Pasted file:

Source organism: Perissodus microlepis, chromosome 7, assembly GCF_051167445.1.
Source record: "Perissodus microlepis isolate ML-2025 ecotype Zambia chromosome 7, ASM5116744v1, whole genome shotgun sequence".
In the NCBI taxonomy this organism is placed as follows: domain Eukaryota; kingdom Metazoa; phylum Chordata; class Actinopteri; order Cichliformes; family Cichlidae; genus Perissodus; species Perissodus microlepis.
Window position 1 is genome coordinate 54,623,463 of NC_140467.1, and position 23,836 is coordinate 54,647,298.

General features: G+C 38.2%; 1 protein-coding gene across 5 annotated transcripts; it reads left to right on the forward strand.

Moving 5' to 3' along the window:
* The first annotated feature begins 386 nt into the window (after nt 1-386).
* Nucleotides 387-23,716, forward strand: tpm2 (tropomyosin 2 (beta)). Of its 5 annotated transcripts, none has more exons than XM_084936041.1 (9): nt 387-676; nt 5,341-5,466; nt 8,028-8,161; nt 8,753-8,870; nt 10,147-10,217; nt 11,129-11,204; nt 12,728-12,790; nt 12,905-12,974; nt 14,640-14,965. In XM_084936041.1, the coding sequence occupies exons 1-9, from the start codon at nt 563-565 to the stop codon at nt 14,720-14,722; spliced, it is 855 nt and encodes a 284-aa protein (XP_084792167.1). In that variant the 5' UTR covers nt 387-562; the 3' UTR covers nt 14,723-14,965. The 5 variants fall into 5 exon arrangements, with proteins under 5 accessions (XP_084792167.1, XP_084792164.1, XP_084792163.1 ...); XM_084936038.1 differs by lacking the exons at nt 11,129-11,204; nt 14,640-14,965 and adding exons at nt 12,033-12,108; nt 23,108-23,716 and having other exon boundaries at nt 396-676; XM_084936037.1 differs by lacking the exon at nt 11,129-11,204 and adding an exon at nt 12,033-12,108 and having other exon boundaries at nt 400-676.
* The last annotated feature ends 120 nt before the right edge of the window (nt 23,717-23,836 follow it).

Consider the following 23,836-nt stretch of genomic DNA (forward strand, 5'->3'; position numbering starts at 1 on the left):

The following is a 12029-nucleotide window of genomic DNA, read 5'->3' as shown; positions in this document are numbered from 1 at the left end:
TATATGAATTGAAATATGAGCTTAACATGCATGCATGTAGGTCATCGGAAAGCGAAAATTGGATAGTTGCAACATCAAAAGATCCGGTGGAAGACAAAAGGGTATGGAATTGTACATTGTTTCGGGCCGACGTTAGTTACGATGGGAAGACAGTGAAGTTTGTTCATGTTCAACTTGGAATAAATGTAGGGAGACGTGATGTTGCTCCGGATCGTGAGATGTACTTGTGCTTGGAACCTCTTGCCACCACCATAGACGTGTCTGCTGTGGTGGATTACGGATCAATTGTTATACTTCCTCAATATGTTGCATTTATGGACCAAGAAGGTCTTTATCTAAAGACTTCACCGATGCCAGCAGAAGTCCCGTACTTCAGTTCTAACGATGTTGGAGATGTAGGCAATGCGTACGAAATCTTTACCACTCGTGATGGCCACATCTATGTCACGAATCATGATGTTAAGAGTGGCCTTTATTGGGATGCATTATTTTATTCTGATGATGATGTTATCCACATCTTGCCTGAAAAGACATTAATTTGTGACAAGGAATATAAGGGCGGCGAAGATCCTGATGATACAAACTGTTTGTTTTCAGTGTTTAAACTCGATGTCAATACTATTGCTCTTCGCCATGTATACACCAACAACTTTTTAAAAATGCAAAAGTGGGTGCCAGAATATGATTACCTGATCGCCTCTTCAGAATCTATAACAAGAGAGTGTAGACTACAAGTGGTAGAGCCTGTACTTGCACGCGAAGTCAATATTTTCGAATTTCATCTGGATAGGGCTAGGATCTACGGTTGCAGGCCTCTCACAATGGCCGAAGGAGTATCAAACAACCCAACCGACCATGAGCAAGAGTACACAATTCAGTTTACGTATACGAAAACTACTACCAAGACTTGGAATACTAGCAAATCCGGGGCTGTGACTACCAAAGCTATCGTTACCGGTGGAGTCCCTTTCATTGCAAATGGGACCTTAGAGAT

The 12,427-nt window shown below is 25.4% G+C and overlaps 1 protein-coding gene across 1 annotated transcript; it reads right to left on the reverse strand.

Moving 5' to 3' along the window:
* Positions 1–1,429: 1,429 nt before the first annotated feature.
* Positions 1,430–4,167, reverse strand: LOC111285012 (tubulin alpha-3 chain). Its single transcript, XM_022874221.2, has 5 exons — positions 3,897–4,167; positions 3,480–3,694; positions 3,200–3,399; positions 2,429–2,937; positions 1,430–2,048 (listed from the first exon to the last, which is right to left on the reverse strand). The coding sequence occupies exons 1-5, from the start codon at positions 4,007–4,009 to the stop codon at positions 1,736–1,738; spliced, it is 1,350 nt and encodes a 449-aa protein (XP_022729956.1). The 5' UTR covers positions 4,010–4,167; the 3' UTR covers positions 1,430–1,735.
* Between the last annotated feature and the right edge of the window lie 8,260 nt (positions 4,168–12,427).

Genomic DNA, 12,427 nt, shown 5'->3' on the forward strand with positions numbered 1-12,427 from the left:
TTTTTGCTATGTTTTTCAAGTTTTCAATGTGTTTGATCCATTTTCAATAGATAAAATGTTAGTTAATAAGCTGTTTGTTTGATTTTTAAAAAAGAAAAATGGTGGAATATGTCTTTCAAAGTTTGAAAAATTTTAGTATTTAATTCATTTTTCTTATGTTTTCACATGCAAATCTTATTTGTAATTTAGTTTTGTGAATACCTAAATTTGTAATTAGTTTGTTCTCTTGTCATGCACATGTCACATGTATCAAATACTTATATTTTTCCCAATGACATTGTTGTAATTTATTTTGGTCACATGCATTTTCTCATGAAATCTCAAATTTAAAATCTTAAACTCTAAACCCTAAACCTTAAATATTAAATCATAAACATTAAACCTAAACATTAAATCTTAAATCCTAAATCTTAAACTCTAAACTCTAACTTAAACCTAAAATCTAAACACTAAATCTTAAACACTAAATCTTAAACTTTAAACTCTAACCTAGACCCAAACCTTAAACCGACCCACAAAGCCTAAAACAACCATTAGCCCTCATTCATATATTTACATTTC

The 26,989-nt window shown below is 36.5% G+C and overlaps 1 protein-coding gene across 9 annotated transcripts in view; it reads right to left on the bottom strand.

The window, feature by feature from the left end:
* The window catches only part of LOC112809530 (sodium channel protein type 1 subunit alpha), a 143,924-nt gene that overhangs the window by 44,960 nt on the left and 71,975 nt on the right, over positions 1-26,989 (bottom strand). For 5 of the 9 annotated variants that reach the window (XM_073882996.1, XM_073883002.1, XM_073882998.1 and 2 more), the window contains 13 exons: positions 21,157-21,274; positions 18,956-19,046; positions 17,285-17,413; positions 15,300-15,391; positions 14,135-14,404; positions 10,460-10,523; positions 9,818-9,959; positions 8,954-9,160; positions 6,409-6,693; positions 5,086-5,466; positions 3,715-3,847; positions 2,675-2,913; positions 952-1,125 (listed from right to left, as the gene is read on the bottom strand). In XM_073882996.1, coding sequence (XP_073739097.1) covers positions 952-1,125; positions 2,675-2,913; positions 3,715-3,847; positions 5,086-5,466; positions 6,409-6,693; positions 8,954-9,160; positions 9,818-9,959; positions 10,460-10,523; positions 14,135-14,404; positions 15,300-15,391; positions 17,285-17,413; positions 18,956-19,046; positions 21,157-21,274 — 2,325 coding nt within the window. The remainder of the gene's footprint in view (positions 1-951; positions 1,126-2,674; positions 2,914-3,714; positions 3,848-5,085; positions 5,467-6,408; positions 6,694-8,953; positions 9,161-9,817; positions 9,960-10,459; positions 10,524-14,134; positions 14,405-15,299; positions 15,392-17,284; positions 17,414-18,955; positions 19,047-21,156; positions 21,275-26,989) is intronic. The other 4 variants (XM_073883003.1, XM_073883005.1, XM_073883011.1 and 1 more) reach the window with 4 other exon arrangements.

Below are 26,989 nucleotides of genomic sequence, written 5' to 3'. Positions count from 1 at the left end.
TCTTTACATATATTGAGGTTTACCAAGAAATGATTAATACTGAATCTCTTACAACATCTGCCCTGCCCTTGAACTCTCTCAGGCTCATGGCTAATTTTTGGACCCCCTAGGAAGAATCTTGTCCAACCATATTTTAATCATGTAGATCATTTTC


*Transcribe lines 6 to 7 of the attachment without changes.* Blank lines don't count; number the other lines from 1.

Moving 5' to 3' along the window:
* The first annotated feature begins 386 nt into the window (after nt 1-386).